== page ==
The school-to-prison pipeline in one chart
Madeline Daniels (Former Staff)Education Juvenile Justice
In the last 30 years, boys have become less likely to commit crimes, but more likely to be placed in a correctional facility, according to a new study published in the journal Youth Violence and Juvenile Justice. And while boys in all racial groups committed about the same number of crimes, African America and Hispanic boys are more likely to spend time in a facility.
The alarming disparities are the result of the school-to-prison pipeline, where strict discipline measures such as suspensions, expulsions, and classroom arrests from law enforcement presence in the schools feeds students directly into the criminal justice system. The pipeline begins in preschool and the infractions are usually minor such as tardiness or insubordination. An attorney who represents children recalls a young client who was arrested for throwing a pencil.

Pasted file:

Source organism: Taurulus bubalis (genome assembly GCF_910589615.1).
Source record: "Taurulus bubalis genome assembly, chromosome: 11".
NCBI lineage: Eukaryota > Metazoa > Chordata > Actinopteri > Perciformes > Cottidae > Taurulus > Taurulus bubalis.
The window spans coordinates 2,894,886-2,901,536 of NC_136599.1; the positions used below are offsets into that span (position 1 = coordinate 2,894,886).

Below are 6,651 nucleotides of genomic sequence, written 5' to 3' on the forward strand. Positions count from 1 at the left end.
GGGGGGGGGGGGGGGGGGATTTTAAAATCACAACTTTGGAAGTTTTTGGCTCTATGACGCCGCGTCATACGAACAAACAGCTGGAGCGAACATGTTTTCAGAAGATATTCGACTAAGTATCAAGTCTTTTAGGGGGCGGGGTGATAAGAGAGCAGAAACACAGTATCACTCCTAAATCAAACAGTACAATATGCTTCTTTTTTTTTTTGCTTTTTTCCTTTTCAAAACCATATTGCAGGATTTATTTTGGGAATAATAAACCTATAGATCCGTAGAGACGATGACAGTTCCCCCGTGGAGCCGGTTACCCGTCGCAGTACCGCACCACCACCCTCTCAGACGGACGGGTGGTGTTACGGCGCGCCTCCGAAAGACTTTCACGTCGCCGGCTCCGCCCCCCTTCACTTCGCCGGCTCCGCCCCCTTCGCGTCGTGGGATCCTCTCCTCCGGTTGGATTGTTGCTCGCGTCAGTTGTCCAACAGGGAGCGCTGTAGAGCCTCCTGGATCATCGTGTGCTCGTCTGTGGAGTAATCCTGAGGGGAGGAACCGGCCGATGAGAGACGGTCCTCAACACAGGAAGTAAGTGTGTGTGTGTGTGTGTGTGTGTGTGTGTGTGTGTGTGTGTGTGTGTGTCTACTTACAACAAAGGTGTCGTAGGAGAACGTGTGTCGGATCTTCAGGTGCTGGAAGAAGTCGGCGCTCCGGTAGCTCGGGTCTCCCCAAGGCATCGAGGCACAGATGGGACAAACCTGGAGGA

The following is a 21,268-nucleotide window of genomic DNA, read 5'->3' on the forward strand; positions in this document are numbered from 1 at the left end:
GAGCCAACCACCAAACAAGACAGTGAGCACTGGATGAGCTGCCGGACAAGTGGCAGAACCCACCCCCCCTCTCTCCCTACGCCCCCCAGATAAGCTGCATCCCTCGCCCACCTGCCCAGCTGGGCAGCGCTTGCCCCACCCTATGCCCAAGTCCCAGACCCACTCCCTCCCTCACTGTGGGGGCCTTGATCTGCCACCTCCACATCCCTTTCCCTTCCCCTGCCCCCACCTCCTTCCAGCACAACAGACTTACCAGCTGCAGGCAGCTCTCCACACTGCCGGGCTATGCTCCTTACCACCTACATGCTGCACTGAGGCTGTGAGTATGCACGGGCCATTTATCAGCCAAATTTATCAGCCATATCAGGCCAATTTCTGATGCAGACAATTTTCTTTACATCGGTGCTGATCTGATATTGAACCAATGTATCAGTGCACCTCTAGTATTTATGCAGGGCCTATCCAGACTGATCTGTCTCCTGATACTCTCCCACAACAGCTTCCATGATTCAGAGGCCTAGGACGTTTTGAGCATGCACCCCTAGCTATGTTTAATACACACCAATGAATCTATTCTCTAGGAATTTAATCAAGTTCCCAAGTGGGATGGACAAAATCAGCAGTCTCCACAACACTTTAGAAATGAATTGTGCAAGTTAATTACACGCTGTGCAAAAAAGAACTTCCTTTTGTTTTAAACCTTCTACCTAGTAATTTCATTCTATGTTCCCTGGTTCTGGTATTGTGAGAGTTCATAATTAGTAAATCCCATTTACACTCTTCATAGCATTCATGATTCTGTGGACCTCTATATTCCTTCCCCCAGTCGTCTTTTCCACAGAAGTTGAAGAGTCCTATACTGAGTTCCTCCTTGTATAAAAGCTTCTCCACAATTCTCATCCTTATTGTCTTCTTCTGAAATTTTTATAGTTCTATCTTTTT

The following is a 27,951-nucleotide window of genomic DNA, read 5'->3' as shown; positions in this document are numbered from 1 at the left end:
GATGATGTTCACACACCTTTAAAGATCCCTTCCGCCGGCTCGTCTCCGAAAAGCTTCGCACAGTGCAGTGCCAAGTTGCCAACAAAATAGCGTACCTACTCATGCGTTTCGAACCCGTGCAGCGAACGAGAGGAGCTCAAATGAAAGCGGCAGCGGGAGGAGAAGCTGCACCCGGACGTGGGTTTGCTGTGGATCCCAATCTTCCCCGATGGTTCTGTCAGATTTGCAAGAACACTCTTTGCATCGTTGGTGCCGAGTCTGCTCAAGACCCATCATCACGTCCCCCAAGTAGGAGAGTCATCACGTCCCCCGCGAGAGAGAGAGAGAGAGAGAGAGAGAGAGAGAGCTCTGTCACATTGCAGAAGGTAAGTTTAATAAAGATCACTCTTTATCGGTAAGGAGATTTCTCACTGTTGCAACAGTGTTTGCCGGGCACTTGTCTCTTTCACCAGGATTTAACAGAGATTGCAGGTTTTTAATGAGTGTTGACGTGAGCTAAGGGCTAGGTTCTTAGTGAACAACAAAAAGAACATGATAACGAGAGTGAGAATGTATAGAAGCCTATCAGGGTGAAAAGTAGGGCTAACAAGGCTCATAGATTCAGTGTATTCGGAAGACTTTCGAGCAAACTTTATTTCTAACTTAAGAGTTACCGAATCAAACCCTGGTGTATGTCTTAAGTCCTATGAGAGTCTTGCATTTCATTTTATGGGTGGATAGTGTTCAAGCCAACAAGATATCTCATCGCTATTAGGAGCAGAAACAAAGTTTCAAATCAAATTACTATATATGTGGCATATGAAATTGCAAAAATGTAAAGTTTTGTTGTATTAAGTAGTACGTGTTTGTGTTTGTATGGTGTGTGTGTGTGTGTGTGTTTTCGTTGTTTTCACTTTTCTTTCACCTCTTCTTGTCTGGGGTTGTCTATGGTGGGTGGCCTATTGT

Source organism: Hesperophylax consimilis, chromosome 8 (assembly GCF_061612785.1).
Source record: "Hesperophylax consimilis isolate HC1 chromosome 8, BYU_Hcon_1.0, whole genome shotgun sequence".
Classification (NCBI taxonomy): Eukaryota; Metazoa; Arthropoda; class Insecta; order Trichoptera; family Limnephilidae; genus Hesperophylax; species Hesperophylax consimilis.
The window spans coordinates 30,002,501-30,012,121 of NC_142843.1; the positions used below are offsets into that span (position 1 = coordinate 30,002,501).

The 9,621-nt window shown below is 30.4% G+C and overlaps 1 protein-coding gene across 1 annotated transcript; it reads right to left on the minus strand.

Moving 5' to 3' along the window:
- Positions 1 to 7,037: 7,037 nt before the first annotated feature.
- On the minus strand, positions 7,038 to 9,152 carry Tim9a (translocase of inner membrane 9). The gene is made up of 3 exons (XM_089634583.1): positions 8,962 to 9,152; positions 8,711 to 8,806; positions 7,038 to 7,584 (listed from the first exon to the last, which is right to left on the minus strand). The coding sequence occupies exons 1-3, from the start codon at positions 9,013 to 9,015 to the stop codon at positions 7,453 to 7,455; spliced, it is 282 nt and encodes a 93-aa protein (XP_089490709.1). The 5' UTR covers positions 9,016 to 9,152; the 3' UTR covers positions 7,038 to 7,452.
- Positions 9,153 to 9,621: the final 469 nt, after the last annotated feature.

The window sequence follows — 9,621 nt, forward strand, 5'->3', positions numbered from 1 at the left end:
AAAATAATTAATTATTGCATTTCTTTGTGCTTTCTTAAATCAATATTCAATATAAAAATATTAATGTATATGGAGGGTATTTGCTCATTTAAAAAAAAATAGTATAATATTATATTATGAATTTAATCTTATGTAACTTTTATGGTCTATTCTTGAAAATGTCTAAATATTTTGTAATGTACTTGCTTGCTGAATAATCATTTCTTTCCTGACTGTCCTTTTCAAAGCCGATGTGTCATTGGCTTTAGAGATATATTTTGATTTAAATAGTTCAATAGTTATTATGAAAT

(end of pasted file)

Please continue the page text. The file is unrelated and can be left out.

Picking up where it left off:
President Obama’s Administration has recommended that schools end tough “zero tolerance” discipline policies to reverse the trends, illustrated in this must-see chart from Washington Posts’ Wonkblog: